Tokyo hotel promotes traditional book culture

One hotel in Japan is defying the growing digital books trend and appealing to old fashioned guests who still prefer the traditional paper book culture.

A variation of Japan‘s famous capsule hotels, Book and Bed Tokyo offers only closet-sized bunks embedded in rows of bookshelves.

The walls, ceiling and most of the decor of the hotel are packed with tomes of all sorts – 3,200 books of different languages to be exact.

During the day a common room serves as lounge for day visitors who can also come to share the experience of reading books together.

“There are many visitors staying in one big space, so we can communicate and feel relaxed,” said Natsuki Suno, a student who came here to take a break from her studies after hearing about this hotel on social media.

The hotel, like many capsule hotels in Tokyo, is tucked away in the back alleys of an entertainment district, but it is luring young tourists as well.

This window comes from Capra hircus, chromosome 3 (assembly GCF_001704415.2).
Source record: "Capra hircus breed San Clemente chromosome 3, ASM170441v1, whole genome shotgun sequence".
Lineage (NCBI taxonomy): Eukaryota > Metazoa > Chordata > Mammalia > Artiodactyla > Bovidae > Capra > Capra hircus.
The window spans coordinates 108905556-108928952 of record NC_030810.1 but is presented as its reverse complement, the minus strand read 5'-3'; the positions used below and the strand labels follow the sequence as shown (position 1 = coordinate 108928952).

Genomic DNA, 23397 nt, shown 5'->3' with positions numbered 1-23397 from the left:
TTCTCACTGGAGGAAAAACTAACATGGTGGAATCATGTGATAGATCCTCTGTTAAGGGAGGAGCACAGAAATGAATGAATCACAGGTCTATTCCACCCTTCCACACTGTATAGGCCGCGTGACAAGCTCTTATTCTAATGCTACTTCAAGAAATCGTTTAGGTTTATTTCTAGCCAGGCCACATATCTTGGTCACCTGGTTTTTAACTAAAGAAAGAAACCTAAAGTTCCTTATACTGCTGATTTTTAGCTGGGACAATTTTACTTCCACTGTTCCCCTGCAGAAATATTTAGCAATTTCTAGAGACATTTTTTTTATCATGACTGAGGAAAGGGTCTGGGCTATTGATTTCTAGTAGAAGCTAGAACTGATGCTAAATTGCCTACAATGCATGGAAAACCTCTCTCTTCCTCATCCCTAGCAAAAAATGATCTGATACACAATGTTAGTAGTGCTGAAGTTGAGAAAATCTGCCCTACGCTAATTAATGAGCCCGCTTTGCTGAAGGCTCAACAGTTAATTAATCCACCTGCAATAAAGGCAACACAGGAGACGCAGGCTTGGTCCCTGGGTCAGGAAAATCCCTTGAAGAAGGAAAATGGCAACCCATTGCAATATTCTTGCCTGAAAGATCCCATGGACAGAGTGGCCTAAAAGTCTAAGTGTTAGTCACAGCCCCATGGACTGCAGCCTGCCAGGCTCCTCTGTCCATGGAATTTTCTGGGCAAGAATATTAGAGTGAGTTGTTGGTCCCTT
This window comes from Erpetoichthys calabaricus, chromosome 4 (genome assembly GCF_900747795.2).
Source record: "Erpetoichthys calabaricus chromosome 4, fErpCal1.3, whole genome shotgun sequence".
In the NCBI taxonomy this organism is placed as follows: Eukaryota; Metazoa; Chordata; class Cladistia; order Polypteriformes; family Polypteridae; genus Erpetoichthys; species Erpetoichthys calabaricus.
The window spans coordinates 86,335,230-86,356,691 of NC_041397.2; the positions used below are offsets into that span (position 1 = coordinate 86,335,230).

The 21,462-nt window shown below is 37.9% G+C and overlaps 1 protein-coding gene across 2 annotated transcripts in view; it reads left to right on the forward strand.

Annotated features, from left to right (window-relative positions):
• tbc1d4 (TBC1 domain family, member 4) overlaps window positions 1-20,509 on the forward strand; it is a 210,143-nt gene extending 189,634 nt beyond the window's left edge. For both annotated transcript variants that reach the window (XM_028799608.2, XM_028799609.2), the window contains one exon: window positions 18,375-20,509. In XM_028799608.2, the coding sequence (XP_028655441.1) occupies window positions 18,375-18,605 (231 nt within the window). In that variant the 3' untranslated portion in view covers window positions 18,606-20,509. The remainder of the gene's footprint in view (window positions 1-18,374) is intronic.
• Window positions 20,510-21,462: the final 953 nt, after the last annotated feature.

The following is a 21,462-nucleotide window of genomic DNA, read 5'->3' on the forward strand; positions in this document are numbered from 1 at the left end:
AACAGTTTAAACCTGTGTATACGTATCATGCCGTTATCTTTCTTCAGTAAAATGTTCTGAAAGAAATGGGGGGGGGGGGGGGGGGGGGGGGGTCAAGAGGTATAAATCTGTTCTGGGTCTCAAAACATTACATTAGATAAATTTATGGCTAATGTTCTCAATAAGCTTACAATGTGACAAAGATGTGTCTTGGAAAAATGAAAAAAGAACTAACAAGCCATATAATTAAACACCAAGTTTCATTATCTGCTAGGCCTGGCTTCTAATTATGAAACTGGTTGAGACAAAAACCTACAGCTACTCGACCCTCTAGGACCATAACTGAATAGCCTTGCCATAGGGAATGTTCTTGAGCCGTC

“I kind of find capsules (hotels) a bit constrictive, a bit scared of how confined it is. So we thought this is a good medium between the two and there’s definitely a lot of big spaces to stay in and it is definitely a nice place to stay if you like to read,” said Suetha Das, visiting from Sydney, Autralia.

The CEO of Book and Bed Tokyo, Kei Asai, who calls his hotel an accommodation bookshop, explained how he came up with the idea.

“The reason why I came up with this concept was that I wanted to stay in this kind of hostels where you can fall asleep while enjoying something fun,” he said.

The hotel, which opened a year and half ago, has 60 cubes, some hidden away in corners to make for cozier reading rooms. Each cube is equipped with a mattress and reading lamp.

Overnight rates ranges, depending on the room, from 3,800 o 4,800 yen (33 to 42 U.S. dollars). Day-time visitors can lounge in the cushioned nooks and crannies for 500 yen an hour.



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